Comments are invited and further information would be welcomed.

References:

del Hoyo, J., Elliott, A. and Sargatal, J. (1994) Handbook of the birds of the world, Vol 2: New World Vultures to Guineafowl. Barcelona, Spain: Lynx Edicions.

Madge, S. and McGowan, P. (2002) Pheasants, partridges and grouse: including buttonquails, sandgrouse and allies. London: Christopher Helm (Helm Identification Guide).

Miettinen, J., Chenghua Shi and Soo Chin Liew (2011) Deforestation rates in insular Southeast Asia between 2000 and 2010. Global Change Biology 17: 2261–2270.

Tobias, J. A., Seddon, N., Spottiswoode, C. N., Pilgrim, J. D., Fishpool, L. D. C. and Collar, N. J. (2010) Quantitative criteria for species delimitation. Ibis 152: 724–746.

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3 Responses to Archived 2014 discussion: Crested Fireback (Lophura ignita) is being split: list both L. ignita and L. rufa as Near Threatened?

  1. Ding Li Yong says:

    Both I. rufa and I. ignita appears to be locally common, especially in relatively well-protected sites like Danum Valley and Taman Negara National Park, but are obviously vulnerable to trapping. Unlike the now split Crestless Fireback, these taxa are more dependant on forest at hilly elevations so are comparatively less threatened. I. rufa seems to be more insensitive to disturbance because it is absent or occur in extremely low densities in logged and secondary forests. There are no recent records from Panti forest reserve and I did not encounter any during 60 days of field survey in logged forest in Tasik Kenyir. There are few records in Peninsular Malaysia outside of Taman Negara although the species show up in checklists of many sites. In Sumatra, it is only regularly encountered at Way Kambas National Park to my info. On the other hand, I. ignita appears less sensitive and I have found it in logged forest outside the Danum Valley Conservation area, and even remnant patches of logged forest outside of the Semenggoh Forest Reserve, Kuching, Sarawak. Both should deserve at least a near-threatened based on inferred population declines as a result of rapid habitat loss across the Sundas (to top off hunting pressures and the taxa’s dependance on closed forest understoreys)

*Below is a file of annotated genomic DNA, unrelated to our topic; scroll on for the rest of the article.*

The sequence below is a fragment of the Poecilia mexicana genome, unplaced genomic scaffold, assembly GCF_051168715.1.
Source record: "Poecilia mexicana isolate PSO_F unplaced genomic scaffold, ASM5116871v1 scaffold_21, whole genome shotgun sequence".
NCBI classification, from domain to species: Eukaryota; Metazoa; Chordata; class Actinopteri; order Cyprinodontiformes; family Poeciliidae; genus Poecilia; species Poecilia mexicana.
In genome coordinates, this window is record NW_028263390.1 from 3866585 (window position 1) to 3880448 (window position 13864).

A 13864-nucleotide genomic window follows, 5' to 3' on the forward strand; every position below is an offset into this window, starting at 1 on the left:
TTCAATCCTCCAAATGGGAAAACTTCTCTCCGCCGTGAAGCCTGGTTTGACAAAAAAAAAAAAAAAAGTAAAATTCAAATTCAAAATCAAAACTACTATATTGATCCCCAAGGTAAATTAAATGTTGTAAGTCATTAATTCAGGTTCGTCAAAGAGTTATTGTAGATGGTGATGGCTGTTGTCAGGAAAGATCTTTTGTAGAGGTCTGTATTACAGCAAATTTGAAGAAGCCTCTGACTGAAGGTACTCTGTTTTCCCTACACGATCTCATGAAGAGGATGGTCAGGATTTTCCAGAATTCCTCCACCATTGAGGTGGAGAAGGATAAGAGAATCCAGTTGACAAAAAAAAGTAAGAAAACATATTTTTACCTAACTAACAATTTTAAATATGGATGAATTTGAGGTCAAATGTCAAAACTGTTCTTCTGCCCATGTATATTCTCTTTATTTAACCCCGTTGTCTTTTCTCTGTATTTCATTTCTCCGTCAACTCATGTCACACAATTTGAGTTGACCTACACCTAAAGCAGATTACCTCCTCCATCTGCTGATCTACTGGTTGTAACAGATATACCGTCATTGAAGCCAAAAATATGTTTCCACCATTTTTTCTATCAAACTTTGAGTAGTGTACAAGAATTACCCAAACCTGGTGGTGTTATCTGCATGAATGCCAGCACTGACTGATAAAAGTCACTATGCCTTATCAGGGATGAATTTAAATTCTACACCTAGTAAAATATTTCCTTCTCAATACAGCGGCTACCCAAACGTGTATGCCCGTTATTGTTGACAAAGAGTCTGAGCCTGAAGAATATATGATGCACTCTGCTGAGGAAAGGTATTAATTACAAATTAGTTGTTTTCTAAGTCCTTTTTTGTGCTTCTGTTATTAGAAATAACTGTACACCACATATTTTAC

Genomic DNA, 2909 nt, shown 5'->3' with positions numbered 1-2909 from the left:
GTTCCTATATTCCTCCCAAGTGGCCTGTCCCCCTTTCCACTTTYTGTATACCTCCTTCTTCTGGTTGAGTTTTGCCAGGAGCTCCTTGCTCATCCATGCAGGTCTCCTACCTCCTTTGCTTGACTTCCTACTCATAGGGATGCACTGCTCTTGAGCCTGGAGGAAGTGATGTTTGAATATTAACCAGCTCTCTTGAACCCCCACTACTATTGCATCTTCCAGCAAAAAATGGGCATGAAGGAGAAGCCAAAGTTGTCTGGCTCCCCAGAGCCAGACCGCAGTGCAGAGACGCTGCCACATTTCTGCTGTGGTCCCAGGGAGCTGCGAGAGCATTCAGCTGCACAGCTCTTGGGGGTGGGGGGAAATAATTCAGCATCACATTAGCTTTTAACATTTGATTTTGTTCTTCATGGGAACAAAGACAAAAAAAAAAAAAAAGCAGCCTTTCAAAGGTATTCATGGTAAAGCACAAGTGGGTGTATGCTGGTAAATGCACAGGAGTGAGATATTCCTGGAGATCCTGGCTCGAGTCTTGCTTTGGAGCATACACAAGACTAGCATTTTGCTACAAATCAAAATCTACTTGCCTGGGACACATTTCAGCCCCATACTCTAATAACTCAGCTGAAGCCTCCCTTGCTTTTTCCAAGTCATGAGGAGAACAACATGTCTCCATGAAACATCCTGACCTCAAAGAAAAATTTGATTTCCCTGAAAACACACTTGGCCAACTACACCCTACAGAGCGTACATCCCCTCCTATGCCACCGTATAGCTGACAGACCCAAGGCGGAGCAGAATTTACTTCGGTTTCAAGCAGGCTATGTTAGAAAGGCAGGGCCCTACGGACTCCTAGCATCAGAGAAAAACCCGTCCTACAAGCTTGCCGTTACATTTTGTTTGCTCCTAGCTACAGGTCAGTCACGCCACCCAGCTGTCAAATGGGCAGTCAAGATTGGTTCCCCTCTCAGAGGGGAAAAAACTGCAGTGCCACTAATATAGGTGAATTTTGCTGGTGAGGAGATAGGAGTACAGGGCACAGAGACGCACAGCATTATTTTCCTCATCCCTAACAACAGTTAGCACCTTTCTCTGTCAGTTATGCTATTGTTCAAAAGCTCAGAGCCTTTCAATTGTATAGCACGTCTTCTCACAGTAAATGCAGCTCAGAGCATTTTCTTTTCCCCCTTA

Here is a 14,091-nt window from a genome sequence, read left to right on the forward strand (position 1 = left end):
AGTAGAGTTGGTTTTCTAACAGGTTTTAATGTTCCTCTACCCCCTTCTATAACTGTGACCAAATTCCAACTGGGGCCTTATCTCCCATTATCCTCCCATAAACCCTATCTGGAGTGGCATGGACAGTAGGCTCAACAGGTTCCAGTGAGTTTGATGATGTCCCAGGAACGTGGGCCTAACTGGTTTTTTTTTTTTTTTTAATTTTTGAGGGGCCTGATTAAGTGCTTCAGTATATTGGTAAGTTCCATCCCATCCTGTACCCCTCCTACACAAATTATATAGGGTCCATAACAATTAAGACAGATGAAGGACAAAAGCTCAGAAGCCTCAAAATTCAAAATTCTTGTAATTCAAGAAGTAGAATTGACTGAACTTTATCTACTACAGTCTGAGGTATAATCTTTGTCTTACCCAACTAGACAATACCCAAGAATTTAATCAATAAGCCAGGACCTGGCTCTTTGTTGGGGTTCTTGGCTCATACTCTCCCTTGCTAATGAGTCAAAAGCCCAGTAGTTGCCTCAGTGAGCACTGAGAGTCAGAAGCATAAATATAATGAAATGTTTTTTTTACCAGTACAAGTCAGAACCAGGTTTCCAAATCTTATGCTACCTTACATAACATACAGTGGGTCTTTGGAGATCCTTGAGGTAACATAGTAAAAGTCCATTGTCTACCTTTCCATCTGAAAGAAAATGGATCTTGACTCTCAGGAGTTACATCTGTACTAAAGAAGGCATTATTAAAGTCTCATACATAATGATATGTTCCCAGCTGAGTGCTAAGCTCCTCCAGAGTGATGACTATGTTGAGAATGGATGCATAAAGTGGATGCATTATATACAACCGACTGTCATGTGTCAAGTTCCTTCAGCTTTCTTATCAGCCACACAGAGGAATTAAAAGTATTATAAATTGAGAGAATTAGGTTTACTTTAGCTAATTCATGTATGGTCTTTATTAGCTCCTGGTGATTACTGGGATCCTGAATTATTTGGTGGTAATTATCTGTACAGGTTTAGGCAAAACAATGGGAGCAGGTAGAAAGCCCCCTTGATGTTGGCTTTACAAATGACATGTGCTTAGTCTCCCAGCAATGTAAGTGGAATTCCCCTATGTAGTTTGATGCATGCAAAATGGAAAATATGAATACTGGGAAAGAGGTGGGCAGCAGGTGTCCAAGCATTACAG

2. Joe Taylor says:

    Preliminary proposals

    Based on available information and comments posted above, our preliminary proposals for the 2014 Red List would be to treat:

    L. ignita as Near Threatened under criteria A2cd+3cd+4cd

    L. rufa as Near Threatened under criteria A2cd+3cd+4cd

    There is now a period for further comments until the final deadline of 31 March, after which recommended categorisations will be put forward to IUCN.

    The final Red List categories will be published on the BirdLife and IUCN websites in mid-2014, following further checking of information relevant to the assessments by both BirdLife and IUCN.

  3. Andy Symes says:

    Recommended categorisations to be put forward to IUCN

    Following further review, there have been no changes to our preliminary proposals for the 2014 Red List status of these species.

    The final categorisations will be published later in 2014, following further checking of information relevant to the assessments by BirdLife and IUCN.